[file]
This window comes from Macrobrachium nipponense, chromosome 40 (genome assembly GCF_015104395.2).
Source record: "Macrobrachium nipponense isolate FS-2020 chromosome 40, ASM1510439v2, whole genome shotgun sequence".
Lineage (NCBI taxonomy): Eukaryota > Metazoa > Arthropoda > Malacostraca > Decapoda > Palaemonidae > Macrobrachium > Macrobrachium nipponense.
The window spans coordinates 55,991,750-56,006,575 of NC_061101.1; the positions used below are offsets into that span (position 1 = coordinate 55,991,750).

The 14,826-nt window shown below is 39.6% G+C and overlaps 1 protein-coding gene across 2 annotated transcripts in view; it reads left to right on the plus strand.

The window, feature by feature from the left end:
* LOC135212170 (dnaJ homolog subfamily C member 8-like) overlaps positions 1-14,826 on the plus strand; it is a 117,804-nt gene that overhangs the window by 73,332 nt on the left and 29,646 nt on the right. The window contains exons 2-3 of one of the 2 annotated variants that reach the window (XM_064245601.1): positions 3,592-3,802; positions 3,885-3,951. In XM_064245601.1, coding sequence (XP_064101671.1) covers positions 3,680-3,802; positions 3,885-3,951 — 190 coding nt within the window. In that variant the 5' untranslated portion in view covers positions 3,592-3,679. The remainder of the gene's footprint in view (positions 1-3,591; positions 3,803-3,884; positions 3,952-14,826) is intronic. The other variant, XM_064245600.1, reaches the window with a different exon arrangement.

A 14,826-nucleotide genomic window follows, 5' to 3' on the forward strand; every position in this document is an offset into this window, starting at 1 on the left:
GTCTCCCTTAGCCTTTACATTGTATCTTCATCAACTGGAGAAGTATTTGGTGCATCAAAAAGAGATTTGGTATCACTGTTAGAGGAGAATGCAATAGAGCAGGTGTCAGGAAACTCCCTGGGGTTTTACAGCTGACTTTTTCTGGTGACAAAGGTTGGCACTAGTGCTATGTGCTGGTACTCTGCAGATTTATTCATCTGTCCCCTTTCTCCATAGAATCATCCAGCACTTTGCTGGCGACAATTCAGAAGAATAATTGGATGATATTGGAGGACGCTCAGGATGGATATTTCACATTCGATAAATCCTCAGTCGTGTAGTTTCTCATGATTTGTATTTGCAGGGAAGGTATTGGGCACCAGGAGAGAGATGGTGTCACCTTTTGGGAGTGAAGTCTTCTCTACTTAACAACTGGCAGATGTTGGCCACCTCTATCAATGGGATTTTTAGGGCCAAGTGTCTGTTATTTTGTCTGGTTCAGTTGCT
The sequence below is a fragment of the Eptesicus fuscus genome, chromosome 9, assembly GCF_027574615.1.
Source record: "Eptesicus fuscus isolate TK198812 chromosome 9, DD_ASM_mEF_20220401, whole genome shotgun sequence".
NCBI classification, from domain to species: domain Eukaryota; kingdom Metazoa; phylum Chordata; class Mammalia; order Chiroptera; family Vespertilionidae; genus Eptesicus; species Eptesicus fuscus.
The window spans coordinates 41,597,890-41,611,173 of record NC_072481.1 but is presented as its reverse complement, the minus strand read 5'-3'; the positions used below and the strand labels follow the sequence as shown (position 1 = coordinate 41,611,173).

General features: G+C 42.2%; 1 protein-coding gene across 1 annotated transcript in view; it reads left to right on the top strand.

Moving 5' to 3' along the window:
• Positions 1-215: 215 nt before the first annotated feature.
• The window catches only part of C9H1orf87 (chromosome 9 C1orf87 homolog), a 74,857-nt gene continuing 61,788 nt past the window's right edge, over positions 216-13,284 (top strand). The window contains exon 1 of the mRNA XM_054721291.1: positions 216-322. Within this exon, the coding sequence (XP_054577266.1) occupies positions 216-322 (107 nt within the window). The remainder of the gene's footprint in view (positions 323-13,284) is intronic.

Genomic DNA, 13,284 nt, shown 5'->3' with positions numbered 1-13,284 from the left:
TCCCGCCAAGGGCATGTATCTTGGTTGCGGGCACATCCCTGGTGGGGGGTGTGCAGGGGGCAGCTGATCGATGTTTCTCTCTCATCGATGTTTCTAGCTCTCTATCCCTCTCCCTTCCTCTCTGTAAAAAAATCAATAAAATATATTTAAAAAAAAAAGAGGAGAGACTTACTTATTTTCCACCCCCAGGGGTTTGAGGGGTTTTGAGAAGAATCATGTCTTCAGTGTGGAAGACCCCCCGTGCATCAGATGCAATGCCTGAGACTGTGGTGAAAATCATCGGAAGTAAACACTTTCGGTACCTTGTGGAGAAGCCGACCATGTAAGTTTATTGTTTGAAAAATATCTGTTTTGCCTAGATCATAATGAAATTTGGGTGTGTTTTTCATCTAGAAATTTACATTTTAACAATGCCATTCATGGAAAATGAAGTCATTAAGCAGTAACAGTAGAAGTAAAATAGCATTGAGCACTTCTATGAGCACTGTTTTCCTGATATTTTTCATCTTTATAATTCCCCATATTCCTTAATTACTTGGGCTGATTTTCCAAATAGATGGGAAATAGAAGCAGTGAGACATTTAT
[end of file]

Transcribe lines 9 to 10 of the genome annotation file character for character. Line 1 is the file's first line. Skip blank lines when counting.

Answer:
GTCTCCCTTAGCCTTTACATTGTATCTTCATCAACTGGAGAAGTATTTGGTGCATCAAAAAGAGATTTGGTATCACTGTTAGAGGAGAATGCAATAGAGCAGGTGTCAGGAAACTCCCTGGGGTTTTACAGCTGACTTTTTCTGGTGACAAAGGTTGGCACTAGTGCTATGTGCTGGTACTCTGCAGATTTATTCATCTGTCCCCTTTCTCCATAGAATCATCCAGCACTTTGCTGGCGACAATTCAGAAGAATAATTGGATGATATTGGAGGACGCTCAGGATGGATATTTCACATTCGATAAATCCTCAGTCGTGTAGTTTCTCATGATTTGTATTTGCAGGGAAGGTATTGGGCACCAGGAGAGAGATGGTGTCACCTTTTGGGAGTGAAGTCTTCTCTACTTAACAACTGGCAGATGTTGGCCACCTCTATCAATGGGATTTTTAGGGCCAAGTGTCTGTTATTTTGTCTGGTTCAGTTGCT
The sequence below is a fragment of the Eptesicus fuscus genome, chromosome 9, assembly GCF_027574615.1.